The photographs are by Steve McCurry, whose 1985 portrait of an angry green-eyed Afghani girl was recently named among the top 10 cover shots of the last 40 years by the American Society of Magazine Editors.
To research the story, in 2004 Mr. Garfinkel traveled around the world for 20 weeks, with stops in France, Poland, India, Sri Lanka, Thailand, Hong Kong, mainland China, Tibet, Japan, San Francisco, Boulder and Worcester. While all those destinations are not included in the 22-page Geographic article, Mr. Garfinkel's full report on his global circumnavigation will appear in the book he has just completed writing. Entitled "Buddha or Bust: In Search of Truth, Meaning, Happiness and the Man Who Found Them All," it will be published in June 2006 by Harmony Books, a division of Random House.
Meanwhile, in the spring Mr. Garfinkel plans to resume teaching travel writing workshops on the Island at the Dr. Milton Mazer House, where he lives.
Habitat announces house dedication
Over the past few months, a house at the corner of Barnes and Edgartown-Vineyard Haven Roads in Oak Bluffs has been transformed from a neglected property to what will be a simple, affordable house. What was once the Twin Oaks Restaurant will soon be the first home of a Vineyard family. The transformation is the work of Habitat for Humanity of Martha's Vineyard and the generosity and hard work of many volunteers and the business community, according to a press statement from Habitat.
Although the restoration is not done yet, dedication will take place on Dec. 10 at 10:30 am, at the site. The Rev. Jerry Fritz, minister of the Federated Church and a member of Habitat's board of directors, will officiate. In the event of inclement weather, the dedication will be held at the high school cafeteria.
Habitat is looking for volunteers to help finish the house so that the family can move in before the start of a New England winter. Volunteers should call the Habitat office at 508-696-4646. Dry wall installers are especially needed.
Habitat for Humanity of Martha's Vineyard provides affordable housing here for families that earn incomes in the lower 30 percent of mean income for Dukes County. The Twin Oaks site is the fourth house built by Habitat on the Island. Construction of its fifth house is expected to begin in the spring of 2006. Habitat raises all of it funds from public contributions and does not accept any government assistance.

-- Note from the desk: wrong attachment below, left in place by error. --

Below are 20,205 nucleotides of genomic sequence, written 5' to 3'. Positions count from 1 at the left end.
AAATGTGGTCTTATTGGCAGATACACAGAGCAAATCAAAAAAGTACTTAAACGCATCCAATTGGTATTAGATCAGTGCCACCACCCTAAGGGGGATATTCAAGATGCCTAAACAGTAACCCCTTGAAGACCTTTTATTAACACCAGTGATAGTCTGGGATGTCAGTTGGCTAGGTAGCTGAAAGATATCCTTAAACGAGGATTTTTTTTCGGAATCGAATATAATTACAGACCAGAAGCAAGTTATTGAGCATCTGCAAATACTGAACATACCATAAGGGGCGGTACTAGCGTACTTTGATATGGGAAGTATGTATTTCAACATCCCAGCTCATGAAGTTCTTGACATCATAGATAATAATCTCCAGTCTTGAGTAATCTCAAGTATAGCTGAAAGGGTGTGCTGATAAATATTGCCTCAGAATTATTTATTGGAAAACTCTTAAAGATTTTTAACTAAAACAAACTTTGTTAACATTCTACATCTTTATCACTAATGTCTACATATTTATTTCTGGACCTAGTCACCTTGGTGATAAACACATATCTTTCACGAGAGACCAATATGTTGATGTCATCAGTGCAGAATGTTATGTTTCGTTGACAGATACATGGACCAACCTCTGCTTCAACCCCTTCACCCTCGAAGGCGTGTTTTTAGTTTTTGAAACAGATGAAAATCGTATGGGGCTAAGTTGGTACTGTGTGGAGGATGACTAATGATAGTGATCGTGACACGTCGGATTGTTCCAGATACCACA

"We believe this dedication will help continue the knowledge that we Islanders can make a difference in the challenges facing us in providing affordable housing for our neighbors," said Ron DiOrio, president of the Island chapter of Habitat. "Please join us for this moving and special event."
Tisbury makes changes to save energy
New lighting fixtures recently installed in town buildings are expected to save Tisbury an estimated $4,600 in electricity costs each year. The energy-saving fixtures, valued at about $23,000, were installed at no cost to the town as part of an initiative by Cape Light Compact (CLC) to reduce energy consumption.
"The town of Tisbury has tried to focus on energy-saving equipment, vehicles and lighting. All of those areas in which we can find ways to cut costs and lessen the damage to the environment have really come into focus over the past two and three years," said John Bugbee, town administrator.
Replacing the light fixtures was recommended following an energy audit of Tisbury's town buildings, provided free through one of CLC's energy conservation programs. The audit also identified inefficiencies and suggested improvements for the town's heating systems, sewage treatment pumps and other energy-consuming equipment.
CLC, with authorization from each of the 21 towns in Dukes and Barnstable counties, operates a regional energy-efficiency program. The compact uses the region's combined buying power to negotiate lower electricity costs for the towns, and funds energy conservation programs with money collected from every utility user.
In addition to working with the compact on energy conservation, Tisbury's renewable energy committee is looking into new energy-producing devices. With the help of the Massachusetts Technology Collaborative, the committee is studying the feasibility of installing a wind turbine near the former landfill to power the town's sewage treatment plant and other facilities in that area.
Mix moves to new location
Mix, "the vintage finds and modern wares" shop in Vineyard Haven. has moved to a new location at 65 Main Street, next to Leslie's drugstore.
Owner Emily Milstein said in a press release that she is thrilled with the new large and sunny space. She said the new location has more room for furniture, and has allowed her to expand the vintage clothing section of the shop.
The new fall hours for Mix are 10 am to 6 pm, Monday through Saturday, and 11 am to 5 pm on Sundays.
For more information, call 508-693-8240.